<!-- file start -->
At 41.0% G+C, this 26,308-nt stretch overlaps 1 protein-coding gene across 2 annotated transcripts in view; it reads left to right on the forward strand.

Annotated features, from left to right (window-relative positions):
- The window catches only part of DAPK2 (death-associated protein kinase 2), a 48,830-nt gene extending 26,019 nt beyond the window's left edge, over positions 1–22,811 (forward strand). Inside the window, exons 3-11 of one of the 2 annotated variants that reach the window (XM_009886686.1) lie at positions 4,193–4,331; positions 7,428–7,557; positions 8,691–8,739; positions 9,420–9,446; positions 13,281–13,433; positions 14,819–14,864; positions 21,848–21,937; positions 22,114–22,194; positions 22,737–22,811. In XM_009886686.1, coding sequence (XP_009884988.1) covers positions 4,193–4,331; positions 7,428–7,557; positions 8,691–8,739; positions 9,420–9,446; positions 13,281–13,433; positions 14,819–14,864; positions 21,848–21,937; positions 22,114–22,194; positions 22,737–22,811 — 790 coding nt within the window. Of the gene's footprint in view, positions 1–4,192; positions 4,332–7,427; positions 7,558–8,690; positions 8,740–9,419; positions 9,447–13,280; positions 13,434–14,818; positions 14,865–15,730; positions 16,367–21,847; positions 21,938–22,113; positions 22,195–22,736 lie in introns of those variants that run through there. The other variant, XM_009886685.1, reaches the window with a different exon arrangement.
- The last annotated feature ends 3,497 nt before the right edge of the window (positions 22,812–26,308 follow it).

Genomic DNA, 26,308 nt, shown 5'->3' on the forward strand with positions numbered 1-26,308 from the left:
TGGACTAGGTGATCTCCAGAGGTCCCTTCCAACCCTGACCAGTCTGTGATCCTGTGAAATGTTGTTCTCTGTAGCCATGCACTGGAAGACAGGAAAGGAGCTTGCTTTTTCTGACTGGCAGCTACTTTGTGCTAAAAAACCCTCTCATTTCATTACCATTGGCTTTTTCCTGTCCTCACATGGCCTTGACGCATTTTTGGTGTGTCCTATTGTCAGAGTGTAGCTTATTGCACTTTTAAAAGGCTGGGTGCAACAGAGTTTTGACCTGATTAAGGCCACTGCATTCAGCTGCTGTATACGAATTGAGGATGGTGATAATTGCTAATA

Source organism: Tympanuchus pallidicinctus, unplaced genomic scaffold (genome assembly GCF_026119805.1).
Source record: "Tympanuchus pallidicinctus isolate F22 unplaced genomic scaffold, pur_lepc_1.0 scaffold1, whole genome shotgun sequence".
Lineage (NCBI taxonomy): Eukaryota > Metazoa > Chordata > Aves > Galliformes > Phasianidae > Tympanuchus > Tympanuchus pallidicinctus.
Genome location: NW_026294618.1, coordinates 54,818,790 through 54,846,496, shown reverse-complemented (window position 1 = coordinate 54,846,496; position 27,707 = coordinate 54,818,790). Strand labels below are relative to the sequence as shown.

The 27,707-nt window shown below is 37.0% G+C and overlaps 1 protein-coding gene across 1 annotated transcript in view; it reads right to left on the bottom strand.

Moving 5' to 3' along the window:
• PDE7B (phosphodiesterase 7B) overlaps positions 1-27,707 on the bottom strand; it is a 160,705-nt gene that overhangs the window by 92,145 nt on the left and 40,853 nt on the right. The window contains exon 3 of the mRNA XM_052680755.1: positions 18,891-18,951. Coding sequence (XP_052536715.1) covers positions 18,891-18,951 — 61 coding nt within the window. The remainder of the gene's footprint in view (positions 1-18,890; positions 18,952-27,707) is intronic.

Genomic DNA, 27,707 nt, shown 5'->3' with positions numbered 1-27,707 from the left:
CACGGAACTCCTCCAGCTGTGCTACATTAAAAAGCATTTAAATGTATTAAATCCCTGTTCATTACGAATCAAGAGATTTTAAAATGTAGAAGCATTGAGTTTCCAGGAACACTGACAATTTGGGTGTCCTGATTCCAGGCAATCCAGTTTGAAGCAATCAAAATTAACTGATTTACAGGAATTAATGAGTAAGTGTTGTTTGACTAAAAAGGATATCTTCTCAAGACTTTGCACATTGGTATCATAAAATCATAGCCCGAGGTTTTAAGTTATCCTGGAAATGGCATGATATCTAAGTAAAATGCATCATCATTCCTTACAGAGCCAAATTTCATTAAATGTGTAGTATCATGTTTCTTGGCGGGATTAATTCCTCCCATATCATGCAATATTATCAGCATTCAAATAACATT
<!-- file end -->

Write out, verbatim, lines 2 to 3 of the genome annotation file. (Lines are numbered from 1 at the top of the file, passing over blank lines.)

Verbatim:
Annotated features, from left to right (window-relative positions):
- The window catches only part of DAPK2 (death-associated protein kinase 2), a 48,830-nt gene extending 26,019 nt beyond the window's left edge, over positions 1–22,811 (forward strand). Inside the window, exons 3-11 of one of the 2 annotated variants that reach the window (XM_009886686.1) lie at positions 4,193–4,331; positions 7,428–7,557; positions 8,691–8,739; positions 9,420–9,446; positions 13,281–13,433; positions 14,819–14,864; positions 21,848–21,937; positions 22,114–22,194; positions 22,737–22,811. In XM_009886686.1, coding sequence (XP_009884988.1) covers positions 4,193–4,331; positions 7,428–7,557; positions 8,691–8,739; positions 9,420–9,446; positions 13,281–13,433; positions 14,819–14,864; positions 21,848–21,937; positions 22,114–22,194; positions 22,737–22,811 — 790 coding nt within the window. Of the gene's footprint in view, positions 1–4,192; positions 4,332–7,427; positions 7,558–8,690; positions 8,740–9,419; positions 9,447–13,280; positions 13,434–14,818; positions 14,865–15,730; positions 16,367–21,847; positions 21,938–22,113; positions 22,195–22,736 lie in introns of those variants that run through there. The other variant, XM_009886685.1, reaches the window with a different exon arrangement.